Fall has arrived…
I’m back from a two-month hiatus and am hungry (figuratively and literally). Was busy walking the Camino de Santiago (a 500-mile walk across northern Spain beginning in Saint-Jean-Pied-de-Port, France, and ending in Santiago de Compostela, Spain). Thereafter, did a little traveling (culinary research [i.e., eating]) in Portugal and Ireland.
On most days along the Camino, I walked approx. 20 miles. With all those cumulative steps, my appetite has increased exponentially. No matter how much I eat, can’t seem to quiet my ever-growling stomach. The Camino was an experience of a lifetime. Still can’t believe I completed it. Not sure it’s all sunk in quite yet. Perhaps I will jot down my thoughts about the Camino at some point?
When I left for Spain in early-September, tomatoes, peppers, and other summery items were plentiful at the farmers’ markets. Now, I see lots of winter squash, pumpkins…feel like I missed a whole season while I was gone.
While I love to travel, the thing I really miss about being away is cooking and well-prepared vegetables. Most menus, particularly in Spain and Portugal, are sans vegetables — with the exception of the ubiquitous ensalada mixta (a measly iceberg lettuce salad with a few sad, pale-looking slices of tomato), potatoes (lots and lots of potatoes, fried or boiled most commonly), and, occasionally, some boiled (read: mushy) vegetables. I find this a bit strange as I’ve spotted plenty of fresh vegetables at grocery stores (and growing in the fields) along the way??
After nearly two months of living out of a backpack, it feels nice to stay put for a bit. To slowly get back in the old routine. Was excited to wake up this past Sunday morning and head to the farmers’ market to gather ingredients for the week. Picked up an assortment of winter squash — kabocha, delicata, and butternut (there are so many other varieties to explore). Feels good to be home (well, until travel calls once again).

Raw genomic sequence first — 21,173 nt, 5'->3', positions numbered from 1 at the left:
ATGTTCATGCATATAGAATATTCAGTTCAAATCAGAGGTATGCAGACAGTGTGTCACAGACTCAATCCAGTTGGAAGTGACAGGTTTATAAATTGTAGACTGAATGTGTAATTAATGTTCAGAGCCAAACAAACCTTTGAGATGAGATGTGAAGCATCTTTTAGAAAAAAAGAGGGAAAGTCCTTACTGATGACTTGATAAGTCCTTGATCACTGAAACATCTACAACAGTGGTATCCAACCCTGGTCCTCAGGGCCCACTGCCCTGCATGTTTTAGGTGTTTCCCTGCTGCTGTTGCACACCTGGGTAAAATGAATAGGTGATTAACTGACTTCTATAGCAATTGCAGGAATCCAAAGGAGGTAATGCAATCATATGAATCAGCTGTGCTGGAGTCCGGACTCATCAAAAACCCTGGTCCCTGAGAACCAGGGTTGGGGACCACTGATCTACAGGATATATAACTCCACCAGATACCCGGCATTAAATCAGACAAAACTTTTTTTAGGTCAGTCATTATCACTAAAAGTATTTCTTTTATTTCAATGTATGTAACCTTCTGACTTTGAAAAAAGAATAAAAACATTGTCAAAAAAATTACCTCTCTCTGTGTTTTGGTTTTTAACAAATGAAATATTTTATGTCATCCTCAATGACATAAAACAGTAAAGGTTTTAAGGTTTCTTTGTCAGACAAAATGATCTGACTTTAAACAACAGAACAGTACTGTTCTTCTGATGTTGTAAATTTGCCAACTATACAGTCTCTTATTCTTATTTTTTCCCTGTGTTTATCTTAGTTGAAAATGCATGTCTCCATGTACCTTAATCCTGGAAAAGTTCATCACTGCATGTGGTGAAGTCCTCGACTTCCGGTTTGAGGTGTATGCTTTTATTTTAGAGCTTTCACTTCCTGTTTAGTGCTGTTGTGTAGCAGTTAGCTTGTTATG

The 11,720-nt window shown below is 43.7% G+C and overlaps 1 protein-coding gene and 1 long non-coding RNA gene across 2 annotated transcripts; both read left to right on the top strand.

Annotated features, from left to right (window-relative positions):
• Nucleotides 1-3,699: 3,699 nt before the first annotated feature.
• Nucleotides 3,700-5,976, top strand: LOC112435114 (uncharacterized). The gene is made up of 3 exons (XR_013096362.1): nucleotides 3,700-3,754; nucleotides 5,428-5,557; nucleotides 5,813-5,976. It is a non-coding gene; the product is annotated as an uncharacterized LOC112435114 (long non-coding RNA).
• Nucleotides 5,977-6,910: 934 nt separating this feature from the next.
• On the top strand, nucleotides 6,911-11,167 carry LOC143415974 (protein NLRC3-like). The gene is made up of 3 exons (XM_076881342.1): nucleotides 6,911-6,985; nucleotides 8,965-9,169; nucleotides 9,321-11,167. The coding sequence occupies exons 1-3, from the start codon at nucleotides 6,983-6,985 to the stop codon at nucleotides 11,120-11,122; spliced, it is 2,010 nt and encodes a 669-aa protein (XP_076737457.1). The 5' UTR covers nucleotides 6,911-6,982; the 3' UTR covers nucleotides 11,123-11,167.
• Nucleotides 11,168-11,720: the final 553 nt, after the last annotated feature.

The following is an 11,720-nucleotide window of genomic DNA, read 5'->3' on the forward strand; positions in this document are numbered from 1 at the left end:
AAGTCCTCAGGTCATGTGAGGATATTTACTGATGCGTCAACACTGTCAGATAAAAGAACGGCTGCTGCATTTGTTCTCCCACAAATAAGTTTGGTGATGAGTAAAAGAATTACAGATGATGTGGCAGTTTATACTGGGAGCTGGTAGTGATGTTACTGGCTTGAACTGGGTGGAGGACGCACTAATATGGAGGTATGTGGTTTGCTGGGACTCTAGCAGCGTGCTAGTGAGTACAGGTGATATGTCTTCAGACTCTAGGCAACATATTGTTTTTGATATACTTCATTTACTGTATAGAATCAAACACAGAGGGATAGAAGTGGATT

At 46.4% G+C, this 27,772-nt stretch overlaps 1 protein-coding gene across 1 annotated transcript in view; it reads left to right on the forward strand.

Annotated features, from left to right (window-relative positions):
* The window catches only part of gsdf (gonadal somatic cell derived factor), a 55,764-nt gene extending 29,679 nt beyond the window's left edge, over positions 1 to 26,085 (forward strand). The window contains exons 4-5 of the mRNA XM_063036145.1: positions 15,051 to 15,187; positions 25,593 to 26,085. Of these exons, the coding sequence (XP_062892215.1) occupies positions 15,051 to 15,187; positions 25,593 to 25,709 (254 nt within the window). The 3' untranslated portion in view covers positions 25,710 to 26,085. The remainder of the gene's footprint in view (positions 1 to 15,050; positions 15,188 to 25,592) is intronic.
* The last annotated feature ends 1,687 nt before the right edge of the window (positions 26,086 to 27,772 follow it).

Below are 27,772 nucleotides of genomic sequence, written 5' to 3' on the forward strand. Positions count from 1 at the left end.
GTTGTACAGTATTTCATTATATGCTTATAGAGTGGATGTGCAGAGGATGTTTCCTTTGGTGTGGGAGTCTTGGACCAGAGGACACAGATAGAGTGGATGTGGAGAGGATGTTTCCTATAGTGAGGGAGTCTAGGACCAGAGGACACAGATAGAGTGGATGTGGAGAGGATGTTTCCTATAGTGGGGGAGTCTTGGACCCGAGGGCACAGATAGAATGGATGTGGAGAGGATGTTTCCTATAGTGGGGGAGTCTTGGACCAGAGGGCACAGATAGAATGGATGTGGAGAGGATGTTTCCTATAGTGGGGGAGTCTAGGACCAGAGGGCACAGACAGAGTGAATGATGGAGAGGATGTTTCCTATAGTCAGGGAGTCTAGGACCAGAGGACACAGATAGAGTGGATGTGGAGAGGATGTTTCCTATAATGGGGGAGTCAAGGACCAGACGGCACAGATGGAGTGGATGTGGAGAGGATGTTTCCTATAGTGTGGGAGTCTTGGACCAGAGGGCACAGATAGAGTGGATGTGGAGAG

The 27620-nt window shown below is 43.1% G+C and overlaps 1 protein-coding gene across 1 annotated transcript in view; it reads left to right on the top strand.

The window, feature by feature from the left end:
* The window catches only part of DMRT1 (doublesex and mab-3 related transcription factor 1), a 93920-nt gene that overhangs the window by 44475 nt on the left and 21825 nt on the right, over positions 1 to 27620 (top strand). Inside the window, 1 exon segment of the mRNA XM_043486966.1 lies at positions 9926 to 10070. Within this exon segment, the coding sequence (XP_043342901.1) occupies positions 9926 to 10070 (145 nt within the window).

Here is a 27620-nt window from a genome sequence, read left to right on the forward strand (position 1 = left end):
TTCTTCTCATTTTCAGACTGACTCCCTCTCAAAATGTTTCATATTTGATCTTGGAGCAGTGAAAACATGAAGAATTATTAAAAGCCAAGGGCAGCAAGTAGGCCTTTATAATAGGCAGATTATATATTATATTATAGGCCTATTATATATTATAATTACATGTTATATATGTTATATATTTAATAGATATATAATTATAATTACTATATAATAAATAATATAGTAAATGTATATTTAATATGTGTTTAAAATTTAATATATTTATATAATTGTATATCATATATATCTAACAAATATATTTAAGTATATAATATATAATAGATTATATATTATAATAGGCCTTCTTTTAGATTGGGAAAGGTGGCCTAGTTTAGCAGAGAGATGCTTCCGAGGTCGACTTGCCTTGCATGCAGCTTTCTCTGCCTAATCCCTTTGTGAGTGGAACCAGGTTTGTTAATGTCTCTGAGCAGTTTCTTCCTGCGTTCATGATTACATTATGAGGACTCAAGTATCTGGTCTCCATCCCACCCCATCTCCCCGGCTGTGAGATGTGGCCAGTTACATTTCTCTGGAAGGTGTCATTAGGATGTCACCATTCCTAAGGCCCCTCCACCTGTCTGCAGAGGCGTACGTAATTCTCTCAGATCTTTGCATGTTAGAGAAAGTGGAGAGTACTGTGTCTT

Decided to start things off with a seasonal salad…roasted squash, roasted onions, pomegranate seeds, salad greens, toasted pecans, watermelon radish, radish microgreens, and a pomegranate molasses vinaigrette.
Pomegranate molasses is pomegranate juice that has been reduced to a syrup. It’s not overly sweet, especially if you buy a version without added sugar (which I prefer), but rather has a tangy and tart quality to it.
What else can you do with pomegranate molasses?
Some traditional uses…Fesenjoon is an Iranian chicken stew with ground walnuts, pomegranate molasses, dried plums, served over rice. Mouhamara is a dip of red bell peppers, ground walnuts, and pomegranate molasses.
Or, as a glaze or marinade for meat, drizzled over roasted vegetables, jazz up a cocktail (did you know grenadine is made from pomegranate syrup?), over vanilla ice cream or thick Greek yogurt…
Roasted Winter Squash and Pomegranate Salad
1 small butternut squash, peeled, seeded, and cut into ~1/2-inch rounds or half-circles
1 small delicata squash, seeded, and cut into ~1/2-inch rounds or half-circles (skin on)
1 medium red onion, sliced into wedges
watermelon radish, thinly sliced
pomegranate molasses vinaigrette (recipe below)
sea salt and black pepper
Preheat the oven to 400F. Toss the butternut, delicata squash, and onion wedges with olive oil to lightly coat. Season with salt and pepper. Lay on a baking sheet in a single layer. Roast for 10 minutes. Flip the pieces of squash and onion wedges with a spatula and continue cooking for another 10 minutes, until tender and golden brown. Let cool.
Spread pecans on a baking sheet. Toast in the oven at 325F for 10-15 minutes, tossing from time to time, until lightly golden and fragrant.
Toss all ingredients in a serving bowl/platter. Dress with pomegranate molasses vinaigrette. Season with salt and pepper.
Pomegranate Molasses Vinaigrette
2 tablespoons pomegranate molasses (make sure it doesn’t have added sugar)
2 tablespoons red wine vinegar
squeeze of half a lemon
1 tablespoon honey, more or less to taste
1/2 cup olive oil
salt and pepper
Whisk all the ingredients by hand or in a blender.